– The Canadian Press


7:30 a.m.

The Queen’s coffin makes last procession through London

The Royal Family follow the coffin of Queen Elizabeth II as it is carried out of Westminster Abbey during her funeral in central London.Frank Augstein/Pool AP

Queen Elizabeth II’s coffin is being taken on a gun carriage from Westminster Abbey for a last procession through the heart of London.

The coffin is being transported to Windsor, outside the British capital, where the former monarch will be laid to rest later Monday.

King Charles III and other senior royals are marching behind the coffin to Wellington Arch at Hyde Park Corner. Tens of thousands of people are lining the route.

Queen Elizabeth's coffin was taken from Westminster Abbey to Wellington Arch after the state funeral, where it was transferred to a hearse to begin its journey to Windsor. Four RCMP members lead the procession as the Royal Family marched behind the gun carriage bearing the coffin.

Reuters

Gun salutes are being fired in nearby Hyde Park, and Big Ben is tolling at one-minute intervals during the procession.

The coffin is to be taken by hearse to Windsor, where the queen will be interred alongside her late husband, Prince Philip, who died last year.

– The Associated Press


7:15 a.m.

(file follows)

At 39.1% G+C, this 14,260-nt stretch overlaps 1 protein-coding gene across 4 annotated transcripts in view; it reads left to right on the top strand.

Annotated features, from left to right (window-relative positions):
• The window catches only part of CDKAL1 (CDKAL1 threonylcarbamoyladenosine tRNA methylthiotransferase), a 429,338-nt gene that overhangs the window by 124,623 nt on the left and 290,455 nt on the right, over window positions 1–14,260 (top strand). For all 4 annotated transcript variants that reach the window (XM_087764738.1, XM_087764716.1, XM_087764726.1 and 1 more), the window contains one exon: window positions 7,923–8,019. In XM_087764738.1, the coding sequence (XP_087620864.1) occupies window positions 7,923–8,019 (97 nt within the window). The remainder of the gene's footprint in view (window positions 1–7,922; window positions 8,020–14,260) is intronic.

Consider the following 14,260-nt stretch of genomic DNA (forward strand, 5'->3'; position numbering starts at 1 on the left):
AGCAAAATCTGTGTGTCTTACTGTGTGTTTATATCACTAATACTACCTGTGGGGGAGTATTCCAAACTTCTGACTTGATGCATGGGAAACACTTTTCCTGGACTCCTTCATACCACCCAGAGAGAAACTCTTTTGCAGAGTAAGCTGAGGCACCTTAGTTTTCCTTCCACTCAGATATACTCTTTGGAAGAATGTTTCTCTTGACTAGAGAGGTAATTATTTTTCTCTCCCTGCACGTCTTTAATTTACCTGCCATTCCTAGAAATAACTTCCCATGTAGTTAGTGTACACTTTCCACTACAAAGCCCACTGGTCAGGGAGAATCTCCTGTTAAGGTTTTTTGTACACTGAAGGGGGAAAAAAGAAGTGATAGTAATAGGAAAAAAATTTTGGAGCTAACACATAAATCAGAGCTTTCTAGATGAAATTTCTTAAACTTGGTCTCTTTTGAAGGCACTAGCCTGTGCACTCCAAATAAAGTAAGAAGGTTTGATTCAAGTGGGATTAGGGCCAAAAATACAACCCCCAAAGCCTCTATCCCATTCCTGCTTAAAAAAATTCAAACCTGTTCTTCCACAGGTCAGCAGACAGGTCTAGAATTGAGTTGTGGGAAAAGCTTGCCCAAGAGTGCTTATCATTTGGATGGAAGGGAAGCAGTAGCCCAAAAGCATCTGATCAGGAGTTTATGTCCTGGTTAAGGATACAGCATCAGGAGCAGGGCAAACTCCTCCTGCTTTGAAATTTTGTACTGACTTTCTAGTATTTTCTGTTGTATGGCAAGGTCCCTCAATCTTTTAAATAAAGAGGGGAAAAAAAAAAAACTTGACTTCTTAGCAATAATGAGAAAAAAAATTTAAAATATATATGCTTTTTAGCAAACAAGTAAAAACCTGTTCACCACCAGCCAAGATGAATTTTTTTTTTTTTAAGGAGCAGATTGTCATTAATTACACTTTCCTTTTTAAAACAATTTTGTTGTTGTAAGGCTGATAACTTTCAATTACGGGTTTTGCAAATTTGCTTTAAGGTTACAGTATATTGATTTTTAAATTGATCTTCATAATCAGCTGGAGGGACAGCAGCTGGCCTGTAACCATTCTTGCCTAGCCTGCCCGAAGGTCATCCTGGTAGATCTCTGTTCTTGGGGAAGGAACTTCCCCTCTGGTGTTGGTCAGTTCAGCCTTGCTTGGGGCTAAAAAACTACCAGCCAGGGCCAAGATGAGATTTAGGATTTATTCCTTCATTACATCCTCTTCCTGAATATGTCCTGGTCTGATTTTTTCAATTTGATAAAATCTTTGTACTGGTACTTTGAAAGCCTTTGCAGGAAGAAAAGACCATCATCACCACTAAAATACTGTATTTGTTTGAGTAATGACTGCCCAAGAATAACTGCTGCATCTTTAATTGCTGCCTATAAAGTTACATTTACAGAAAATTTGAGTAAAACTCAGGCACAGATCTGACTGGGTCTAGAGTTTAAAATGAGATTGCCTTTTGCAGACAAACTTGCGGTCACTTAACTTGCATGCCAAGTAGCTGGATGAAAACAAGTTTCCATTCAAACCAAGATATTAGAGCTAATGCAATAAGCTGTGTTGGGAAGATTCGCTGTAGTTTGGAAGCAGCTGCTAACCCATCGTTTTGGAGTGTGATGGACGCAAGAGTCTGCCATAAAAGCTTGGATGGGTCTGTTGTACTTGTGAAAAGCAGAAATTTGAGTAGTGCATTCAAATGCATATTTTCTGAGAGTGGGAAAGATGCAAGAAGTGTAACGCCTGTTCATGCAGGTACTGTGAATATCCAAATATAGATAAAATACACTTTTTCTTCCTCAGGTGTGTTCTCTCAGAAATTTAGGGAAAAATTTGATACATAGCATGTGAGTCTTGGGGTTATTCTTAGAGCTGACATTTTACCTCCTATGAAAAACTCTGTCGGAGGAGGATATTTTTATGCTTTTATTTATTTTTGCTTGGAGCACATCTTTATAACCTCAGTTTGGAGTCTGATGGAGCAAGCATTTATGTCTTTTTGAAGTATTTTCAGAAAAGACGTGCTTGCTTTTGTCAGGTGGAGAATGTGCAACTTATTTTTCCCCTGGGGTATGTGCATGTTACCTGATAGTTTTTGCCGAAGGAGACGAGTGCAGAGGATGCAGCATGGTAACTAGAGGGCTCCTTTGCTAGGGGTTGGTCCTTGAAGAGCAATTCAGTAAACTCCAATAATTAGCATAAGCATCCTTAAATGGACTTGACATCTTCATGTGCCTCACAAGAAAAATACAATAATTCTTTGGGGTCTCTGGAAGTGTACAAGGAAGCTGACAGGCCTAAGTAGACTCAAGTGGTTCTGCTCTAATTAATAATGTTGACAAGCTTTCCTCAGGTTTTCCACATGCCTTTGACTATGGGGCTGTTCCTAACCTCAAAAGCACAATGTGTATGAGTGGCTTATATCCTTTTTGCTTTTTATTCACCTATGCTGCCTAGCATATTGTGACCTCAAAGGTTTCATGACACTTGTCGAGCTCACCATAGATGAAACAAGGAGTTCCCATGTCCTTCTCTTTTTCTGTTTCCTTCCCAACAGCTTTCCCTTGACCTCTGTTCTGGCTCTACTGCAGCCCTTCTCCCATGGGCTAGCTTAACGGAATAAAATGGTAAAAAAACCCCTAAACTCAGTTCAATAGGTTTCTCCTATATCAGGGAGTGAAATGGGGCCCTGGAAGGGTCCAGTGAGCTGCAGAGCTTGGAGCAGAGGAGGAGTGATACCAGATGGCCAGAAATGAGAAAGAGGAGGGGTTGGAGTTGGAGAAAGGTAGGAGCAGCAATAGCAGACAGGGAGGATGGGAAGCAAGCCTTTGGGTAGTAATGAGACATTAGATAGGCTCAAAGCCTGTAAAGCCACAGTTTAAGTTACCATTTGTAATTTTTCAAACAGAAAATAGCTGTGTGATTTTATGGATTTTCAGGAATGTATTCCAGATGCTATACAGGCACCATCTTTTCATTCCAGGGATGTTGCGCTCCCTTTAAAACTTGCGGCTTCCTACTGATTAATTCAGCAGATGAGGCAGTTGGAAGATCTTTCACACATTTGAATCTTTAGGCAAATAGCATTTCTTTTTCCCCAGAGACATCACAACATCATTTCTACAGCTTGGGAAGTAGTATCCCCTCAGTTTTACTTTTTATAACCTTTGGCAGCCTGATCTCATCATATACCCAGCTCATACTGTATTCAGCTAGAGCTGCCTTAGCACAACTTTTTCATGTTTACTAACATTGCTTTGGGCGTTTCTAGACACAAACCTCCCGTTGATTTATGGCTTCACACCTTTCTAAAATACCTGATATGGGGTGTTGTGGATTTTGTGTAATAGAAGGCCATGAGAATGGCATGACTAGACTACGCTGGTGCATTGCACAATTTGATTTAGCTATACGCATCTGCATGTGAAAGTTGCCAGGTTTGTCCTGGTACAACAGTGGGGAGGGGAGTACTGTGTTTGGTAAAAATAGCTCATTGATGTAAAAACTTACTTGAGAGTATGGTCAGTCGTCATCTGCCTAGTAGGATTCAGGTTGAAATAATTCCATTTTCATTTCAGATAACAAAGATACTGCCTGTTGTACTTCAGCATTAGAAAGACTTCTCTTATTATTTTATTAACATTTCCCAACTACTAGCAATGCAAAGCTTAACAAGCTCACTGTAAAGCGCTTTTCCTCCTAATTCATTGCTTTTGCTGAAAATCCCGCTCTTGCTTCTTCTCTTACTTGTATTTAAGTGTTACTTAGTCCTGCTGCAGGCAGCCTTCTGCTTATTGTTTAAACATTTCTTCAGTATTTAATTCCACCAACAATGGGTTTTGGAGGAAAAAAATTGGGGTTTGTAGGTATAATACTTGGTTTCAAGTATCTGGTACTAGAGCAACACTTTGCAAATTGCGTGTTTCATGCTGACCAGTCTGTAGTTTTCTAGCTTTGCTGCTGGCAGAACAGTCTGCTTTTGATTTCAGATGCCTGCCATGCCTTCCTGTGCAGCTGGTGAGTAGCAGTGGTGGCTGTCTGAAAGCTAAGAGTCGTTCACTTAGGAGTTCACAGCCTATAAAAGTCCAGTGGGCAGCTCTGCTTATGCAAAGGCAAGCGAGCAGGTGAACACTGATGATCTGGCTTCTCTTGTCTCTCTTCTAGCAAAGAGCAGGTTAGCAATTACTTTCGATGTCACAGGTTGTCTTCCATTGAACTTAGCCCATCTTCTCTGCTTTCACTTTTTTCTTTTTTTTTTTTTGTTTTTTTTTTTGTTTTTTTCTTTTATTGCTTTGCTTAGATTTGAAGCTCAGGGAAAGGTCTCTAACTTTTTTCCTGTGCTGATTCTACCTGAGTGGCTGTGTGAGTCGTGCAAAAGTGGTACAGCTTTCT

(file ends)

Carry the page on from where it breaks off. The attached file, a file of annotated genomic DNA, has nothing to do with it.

Marsha Lederman: ‘It is very difficult not to feel emotional’

A general view inside Westminster Abbey.Gareth Cattermole/The Associated Press

It is very difficult not to feel emotional watching the conclusion of the Queen’s funeral service. The trumpets, the bagpipes. The Last Post was followed by two minutes of silence, and then Reveille. And, oh my goodness, the singing of God Save the King by the congregation. That was followed by the Queen’s Piper performing the Lament.

Exquisite and powerful. And now her coffin is slowly being carried out of the Abbey, with the Royal Family following slowly behind.

– Marsha Lederman


6:56 a.m.

Two minutes of silence observed across the UK

Mourners at Westminster Abbey observe a moment of silence to remember Queen Elizabeth amid scenes of pageantry during her funeral.

Reuters

At 11:56 a.m. local time, the Last Post was sounded by the State Trumpeters of the Household Cavalry from the steps of the Lady Chapel. Two minutes’ silence were then observed across the United Kingdom.

The Reveille was sounded by the State Trumpeters before the congregation sang “God Save the King”.

Hyde Park fell almost completely quiet during two minutes of silence. Thousands stand, some hold hands. Then loud applause when it’s over and singing of “God Save the King”.

– Reuters and Paul Waldie


6:45 a.m.

Marsha Lederman: ‘This is a very stirring service’

This is a very stirring service. It must be extraordinarily moving to hear this glorious choral music in the Abbey.

Edward, sitting in the front row by his mother’s coffin, along with his siblings and their partners, seemed to be particularly emotional, requiring the use of a handkerchief. Prince Harry and Meghan are relegated to the second row, behind the King.

The Archbishop of Canterbury is delivering the sermon.

“The pattern for many leaders is to be exalted in life and forgotten in life after death,” he said. Not Queen Elizbeth. He spoke of the Queen declaring on her 21st birthday broadcast to dedicate her life to service. And how she lived up to that throughout her long life. “Few leaders receive the outpouring of love that we have seen.”